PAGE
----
4. Organise a wellbeing fair
Without question, there’s nothing quite like a large, high energy event to get the wellbeing message out to the business in a big way. Wellbeing fairs have grown in popularity and at RBI, we organised the first RBI Living Well Fair in the Sutton Office back in November 2014 which was well received; and organised a second one last week (May 2015) in our central London office, which also went down very well. The fairs are designed to offer ‘something for everyone’ and can include talks on hot topics like sleep, sugar, mindfulness and stress resilience; a markeplace of local practitioners as well as a range of fitness activities (a 5k run for instance); and one-to-one ‘know your numbers’ services to make it easier for employees to access personal insights. The fair is also a useful platform to promote other aspects of the programme to kick-start healthy habits.

5. Make it fun

Being healthy does not have to mean ‘eating what you don’t like and doing what you don’t want to do”; not at all. Thinking of tactical campaign ideas to engage employees can make a massive difference. Last week, for instance, in the run up to the RBI Living Well Fair on Wednesday, we launched the RBI Living Well 50 Days of Wellbeing Challenge, an initiative with very low barriers to entry. Staff were asked to pledge to doing something everyday for the next 50 days to enhance their personal wellbeing and then share their pledge and updates on any social media of their choice using a hashtag. The 50 Days Challenge started on May 13th with 340 pledges.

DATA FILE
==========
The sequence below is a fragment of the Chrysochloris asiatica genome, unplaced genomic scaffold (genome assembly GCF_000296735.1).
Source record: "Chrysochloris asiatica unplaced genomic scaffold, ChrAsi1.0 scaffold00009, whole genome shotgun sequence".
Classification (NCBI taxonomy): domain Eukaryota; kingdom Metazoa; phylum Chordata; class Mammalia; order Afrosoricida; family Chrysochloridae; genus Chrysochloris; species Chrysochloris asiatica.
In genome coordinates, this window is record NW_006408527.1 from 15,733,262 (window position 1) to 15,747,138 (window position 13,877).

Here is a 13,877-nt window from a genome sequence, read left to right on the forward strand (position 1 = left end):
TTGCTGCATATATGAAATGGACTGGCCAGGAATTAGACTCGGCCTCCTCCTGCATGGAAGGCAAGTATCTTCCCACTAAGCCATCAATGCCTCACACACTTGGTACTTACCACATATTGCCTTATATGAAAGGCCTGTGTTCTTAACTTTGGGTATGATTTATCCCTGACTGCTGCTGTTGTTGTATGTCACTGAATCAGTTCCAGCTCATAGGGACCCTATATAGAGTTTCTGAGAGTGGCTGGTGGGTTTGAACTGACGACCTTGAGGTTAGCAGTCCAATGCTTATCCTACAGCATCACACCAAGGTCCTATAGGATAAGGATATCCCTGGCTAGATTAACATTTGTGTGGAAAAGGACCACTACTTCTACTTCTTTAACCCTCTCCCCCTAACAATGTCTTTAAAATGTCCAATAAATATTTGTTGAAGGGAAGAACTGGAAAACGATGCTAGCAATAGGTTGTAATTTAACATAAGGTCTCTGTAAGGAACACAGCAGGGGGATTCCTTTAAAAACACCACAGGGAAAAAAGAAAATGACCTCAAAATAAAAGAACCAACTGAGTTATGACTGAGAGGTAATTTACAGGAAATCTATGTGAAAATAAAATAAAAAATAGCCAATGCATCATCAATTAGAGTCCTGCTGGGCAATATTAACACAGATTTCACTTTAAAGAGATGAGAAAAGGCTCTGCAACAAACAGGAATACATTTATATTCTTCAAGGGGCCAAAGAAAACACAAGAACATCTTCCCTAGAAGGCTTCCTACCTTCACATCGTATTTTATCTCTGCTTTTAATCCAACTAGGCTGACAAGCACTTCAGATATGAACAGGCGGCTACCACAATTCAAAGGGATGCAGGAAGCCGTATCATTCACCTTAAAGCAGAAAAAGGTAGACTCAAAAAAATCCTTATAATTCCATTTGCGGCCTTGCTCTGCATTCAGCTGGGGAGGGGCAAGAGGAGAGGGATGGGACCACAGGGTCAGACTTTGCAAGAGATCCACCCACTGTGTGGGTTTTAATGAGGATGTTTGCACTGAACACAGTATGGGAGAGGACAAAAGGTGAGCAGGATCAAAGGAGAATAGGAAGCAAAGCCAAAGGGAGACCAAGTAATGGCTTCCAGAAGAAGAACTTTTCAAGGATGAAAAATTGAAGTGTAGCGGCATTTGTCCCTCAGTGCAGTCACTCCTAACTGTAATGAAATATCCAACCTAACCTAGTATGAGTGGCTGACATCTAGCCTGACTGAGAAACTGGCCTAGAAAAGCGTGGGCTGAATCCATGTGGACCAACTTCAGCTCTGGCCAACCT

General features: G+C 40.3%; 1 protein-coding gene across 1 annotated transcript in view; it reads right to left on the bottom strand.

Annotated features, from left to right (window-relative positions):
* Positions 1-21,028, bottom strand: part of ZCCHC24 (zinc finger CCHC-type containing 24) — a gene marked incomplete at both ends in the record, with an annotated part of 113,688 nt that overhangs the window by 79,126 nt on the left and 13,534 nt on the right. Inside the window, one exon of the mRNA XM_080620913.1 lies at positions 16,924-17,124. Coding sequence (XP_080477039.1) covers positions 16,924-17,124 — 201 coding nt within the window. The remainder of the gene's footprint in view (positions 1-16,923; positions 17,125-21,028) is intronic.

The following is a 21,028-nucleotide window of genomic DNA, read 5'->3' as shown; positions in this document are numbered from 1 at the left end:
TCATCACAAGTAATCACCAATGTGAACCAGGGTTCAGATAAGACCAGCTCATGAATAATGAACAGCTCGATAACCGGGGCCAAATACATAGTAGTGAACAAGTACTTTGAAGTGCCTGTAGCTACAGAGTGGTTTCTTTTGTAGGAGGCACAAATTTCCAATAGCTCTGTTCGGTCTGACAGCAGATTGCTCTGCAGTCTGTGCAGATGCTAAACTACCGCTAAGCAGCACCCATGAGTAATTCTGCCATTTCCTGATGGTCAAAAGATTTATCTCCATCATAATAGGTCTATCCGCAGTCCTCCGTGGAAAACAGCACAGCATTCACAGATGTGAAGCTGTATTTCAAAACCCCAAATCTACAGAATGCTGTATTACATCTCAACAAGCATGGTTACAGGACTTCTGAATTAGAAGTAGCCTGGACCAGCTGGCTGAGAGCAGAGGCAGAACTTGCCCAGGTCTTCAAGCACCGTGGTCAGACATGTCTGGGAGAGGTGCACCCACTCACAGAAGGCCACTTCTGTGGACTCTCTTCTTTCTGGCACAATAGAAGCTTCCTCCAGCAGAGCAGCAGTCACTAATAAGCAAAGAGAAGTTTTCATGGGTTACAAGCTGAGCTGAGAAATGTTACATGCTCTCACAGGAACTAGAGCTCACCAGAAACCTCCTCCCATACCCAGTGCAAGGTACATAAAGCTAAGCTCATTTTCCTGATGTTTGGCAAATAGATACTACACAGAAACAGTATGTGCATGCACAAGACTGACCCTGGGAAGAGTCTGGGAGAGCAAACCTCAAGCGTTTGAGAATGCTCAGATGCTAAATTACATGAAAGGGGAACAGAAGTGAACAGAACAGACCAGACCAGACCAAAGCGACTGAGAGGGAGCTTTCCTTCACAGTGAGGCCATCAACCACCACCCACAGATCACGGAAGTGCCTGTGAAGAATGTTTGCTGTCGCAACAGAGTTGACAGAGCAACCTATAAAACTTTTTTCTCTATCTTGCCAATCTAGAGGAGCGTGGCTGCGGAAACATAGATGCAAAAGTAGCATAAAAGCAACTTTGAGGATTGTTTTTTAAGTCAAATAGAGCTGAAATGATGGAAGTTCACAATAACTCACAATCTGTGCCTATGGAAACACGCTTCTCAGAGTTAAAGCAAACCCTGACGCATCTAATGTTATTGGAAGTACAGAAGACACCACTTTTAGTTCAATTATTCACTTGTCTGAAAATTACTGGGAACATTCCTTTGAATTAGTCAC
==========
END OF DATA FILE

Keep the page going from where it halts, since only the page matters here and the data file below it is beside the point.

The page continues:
6. Think holistically

Finally, wellbeing has a broad definition and covers everything that could impact the physical and psychological wellbeing of employees. A big part of this is the office environment which makes a huge difference to how we feel. Upgrading offices can be expensive, but simple changes like the presence of plants, collaborative spaces and table tennis tables can make a big difference.

So in summary, true workplace wellbeing is a partnership between employee and the business. As individuals, our health is our responsibility without question, but there’s increasing evidence to show that businesses that place employee wellbeing at the centre of their business culture, see absence through sickness go down and productivity, engagement and creative ideas go up, which, from a business perspective, can only be a good thing.

The Book
Success without Stress: How to Prevent Burnout and Build Resilience for Optimal Health and Peformance

Stress-related illnesses account for a massive chunk of the 131 million days lost to sickness.

Over the last year and a half, I have been researching and writing a new book all about stress and resilience, which, at times did not do my own stress levels too much good!

However, the good news is that I have finally finished it which is a huge relief and you can download a free sample chapter here.